These contentions have been rendered moot: the question of the constitutionality of the Sentencing Guidelines was recently answered by United States Supreme Court in Mistretta v. United States, 488 U.S. 361, 109 S. Ct. 647, 102 L. Ed. 2d 714 (1989).4
The Mistretta Court held that although the Sentencing Guidelines are "an unusual hybrid in structure and authority," they are constitutional, amounting to neither excessive delegation of legislative power nor a violation of the separation of powers principle. Id. 109 S. Ct. at 675. The Court concluded that despite the apparent commingling of the functions of the three branches inherent in the creation of the Guidelines:
The Constitution's structural protections do not prohibit Congress from delegating to an expert body located within the Judicial Branch the intricate task of formulating sentencing guidelines consistent with such significant statutory direction as is present here. Nor does our system of checked and balanced authority prohibit Congress from calling upon the accumulated wisdom and experience of the Judicial Branch in creating policy on a matter uniquely within the ken of judges. Accordingly, we hold the Act is constitutional.
Id. In light of Mistretta, the district court clearly did not err in applying the guidelines when it sentenced Cloughley.
Second, Cloughley contends that the district court erred in sentencing him pursuant to the Sentencing Guidelines because he made a good faith effort to provide the substantial assistance required by Sec. 5K1.1 of the guidelines. The government counters that Cloughley did not supply substantial assistance.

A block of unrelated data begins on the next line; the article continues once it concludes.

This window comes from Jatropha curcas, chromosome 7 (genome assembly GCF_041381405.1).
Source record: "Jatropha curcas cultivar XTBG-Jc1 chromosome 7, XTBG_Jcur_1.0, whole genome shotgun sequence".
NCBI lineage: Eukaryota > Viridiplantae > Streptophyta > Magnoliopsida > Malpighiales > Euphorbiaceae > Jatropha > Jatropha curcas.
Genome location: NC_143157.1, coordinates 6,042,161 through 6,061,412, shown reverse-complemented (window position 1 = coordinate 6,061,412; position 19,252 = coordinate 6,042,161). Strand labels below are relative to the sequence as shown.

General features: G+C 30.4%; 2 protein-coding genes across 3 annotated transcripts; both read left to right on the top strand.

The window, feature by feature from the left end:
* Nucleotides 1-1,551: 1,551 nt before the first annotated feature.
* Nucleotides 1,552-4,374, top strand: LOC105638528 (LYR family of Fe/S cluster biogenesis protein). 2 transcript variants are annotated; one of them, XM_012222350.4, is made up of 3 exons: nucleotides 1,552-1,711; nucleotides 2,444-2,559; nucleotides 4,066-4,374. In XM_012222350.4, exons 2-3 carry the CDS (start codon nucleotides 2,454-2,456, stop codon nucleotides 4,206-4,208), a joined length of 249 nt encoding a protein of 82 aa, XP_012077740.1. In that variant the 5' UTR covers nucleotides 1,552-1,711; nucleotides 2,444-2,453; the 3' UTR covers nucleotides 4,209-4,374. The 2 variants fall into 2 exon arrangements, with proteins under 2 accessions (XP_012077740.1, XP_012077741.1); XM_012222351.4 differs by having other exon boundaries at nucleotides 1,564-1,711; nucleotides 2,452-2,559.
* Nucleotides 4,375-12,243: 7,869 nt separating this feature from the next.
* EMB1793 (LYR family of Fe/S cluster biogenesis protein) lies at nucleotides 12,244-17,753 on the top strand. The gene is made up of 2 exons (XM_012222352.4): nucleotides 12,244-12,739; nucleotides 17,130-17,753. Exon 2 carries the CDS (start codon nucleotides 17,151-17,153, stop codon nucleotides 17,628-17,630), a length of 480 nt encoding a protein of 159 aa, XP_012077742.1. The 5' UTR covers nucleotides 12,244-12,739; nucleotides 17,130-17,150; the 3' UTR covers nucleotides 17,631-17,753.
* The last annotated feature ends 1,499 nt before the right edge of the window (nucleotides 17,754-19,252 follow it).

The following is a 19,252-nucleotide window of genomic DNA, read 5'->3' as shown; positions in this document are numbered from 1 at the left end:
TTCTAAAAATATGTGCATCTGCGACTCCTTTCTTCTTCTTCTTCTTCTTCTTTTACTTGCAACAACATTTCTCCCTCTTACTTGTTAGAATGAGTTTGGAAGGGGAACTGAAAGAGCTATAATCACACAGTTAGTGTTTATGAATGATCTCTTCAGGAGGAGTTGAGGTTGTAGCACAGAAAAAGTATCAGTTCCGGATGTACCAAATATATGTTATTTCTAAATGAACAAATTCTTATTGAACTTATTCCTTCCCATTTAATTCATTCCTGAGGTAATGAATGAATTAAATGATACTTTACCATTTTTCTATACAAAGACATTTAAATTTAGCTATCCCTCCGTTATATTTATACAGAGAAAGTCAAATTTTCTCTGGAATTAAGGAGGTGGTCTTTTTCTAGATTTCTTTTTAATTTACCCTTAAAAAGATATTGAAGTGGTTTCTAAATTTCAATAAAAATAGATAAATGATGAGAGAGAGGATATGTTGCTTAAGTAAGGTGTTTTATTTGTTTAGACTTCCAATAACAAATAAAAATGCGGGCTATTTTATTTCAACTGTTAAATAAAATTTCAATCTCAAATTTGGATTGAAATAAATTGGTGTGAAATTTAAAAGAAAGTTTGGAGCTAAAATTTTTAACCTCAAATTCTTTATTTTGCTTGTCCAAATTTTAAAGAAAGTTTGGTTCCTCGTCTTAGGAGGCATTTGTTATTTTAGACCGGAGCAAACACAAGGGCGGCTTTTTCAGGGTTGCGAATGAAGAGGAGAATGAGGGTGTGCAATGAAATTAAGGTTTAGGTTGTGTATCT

In United States v. Evidente, 894 F.2d 1000 (8th Cir. 1990), this court held that we are not "empowered under 18 U.S.C. § 3742, or any other statute, to review a sentencing court's exercise of its discretion to refrain from departing either upward or downward from the range established by the applicable guideline." Id. at 1004. Therefore, the district court's refusal to depart from the guidelines pursuant to Sec. 5K1.1 is nonreviewable.
For the reasons stated herein, we affirm.
THE HONORABLE JOHN W. PECK, Senior United States Circuit Judge for the Sixth Circuit, sitting by designation
The Honorable Scott O. Wright, Chief Judge, United States District Court for the Western District of Missouri
The Commission is a body created under the Sentencing Reform Act of 1984, as amended, 18 U.S.C. § 3551 et seq. (1982 ed., Supp. IV), and 28 U.S.C. §§ 991-998 (1982 ed., Supp. IV)
Section 5K1.1 of the Sentencing Guidelines provides as follows:
Sec. 5K1.1. Substantial Assistance to Authorities (Policy Statement)
Upon motion of the government stating that the defendant has made a good faith effort to provide substantial assistance in the investigation or prosecution of another person who has committed an offense, the court may depart from the guidelines.
(a) The appropriate reduction shall be determined by the court for reasons stated that may include, but are not limited to, consideration of the following conduct:
(1) the court's evaluation of the significance and usefulness of the defendant's assistance, taking into consideration the government's evaluation of the assistance rendered;
(2) the truthfulness, completeness, and reliability of any information or testimony provided by the defendant;
(3) the nature and extent of the defendant's assistance;
(4) any injury suffered, or any danger or risk of injury to the defendant or his family resulting from his assistance;
(5) the timeliness of the defendant's assistance.
The Mistretta opinion was issued after this appeal was filed